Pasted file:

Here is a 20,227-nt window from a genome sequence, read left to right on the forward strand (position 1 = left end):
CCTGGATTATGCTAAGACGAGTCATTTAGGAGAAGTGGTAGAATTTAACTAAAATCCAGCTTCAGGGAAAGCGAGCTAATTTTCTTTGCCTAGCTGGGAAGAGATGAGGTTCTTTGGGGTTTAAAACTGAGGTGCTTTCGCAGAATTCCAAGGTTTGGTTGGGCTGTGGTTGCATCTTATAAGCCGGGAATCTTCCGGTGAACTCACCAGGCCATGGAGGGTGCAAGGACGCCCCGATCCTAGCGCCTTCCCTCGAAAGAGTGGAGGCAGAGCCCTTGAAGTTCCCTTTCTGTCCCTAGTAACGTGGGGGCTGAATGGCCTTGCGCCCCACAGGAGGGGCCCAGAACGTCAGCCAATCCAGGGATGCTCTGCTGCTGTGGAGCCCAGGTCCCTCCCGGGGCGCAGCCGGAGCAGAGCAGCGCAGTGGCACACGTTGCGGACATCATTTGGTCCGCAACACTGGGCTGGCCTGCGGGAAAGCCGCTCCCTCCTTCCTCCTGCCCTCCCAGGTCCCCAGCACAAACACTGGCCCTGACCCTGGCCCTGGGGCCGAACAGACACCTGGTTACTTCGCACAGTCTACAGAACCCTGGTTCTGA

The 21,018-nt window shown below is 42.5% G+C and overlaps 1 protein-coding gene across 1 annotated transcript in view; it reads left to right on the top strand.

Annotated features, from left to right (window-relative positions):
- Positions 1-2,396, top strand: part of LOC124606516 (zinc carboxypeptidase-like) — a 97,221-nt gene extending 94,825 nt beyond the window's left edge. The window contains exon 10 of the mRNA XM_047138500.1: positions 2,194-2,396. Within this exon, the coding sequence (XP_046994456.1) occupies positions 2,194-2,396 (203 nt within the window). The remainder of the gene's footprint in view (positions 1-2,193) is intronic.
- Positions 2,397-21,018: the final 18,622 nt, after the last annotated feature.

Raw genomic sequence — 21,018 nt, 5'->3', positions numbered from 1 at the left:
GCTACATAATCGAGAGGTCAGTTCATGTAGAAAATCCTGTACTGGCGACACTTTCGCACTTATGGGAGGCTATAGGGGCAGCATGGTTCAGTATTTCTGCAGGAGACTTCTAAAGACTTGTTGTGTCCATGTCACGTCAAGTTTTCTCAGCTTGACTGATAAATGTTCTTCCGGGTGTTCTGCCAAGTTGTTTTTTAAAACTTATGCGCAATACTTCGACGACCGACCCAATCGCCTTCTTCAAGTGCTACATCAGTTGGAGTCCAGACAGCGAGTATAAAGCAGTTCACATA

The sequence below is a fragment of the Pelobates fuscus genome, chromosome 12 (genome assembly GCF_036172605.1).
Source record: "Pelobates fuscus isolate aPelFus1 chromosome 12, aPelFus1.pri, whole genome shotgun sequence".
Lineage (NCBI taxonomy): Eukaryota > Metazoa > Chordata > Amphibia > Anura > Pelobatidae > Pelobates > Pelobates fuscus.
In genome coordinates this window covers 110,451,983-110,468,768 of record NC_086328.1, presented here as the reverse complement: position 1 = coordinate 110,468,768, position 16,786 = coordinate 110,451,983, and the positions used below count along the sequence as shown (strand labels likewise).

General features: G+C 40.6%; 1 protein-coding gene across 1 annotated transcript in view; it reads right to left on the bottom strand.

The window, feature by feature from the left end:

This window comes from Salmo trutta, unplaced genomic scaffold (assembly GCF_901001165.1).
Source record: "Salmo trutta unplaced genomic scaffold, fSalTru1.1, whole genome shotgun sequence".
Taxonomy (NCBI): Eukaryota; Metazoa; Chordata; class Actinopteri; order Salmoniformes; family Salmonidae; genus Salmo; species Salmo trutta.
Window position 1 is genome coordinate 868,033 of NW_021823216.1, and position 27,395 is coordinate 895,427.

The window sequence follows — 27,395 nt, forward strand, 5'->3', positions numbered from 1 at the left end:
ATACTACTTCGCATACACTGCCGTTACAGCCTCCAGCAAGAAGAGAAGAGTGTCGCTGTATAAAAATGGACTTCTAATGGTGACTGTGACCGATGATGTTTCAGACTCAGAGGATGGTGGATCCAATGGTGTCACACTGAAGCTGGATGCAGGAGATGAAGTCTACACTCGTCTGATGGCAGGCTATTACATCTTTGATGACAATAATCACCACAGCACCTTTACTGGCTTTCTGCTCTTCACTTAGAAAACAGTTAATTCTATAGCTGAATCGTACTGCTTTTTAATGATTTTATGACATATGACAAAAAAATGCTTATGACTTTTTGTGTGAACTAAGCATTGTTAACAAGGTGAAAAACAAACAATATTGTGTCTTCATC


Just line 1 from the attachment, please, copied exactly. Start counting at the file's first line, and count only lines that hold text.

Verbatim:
Here is a 20,227-nt window from a genome sequence, read left to right on the forward strand (position 1 = left end):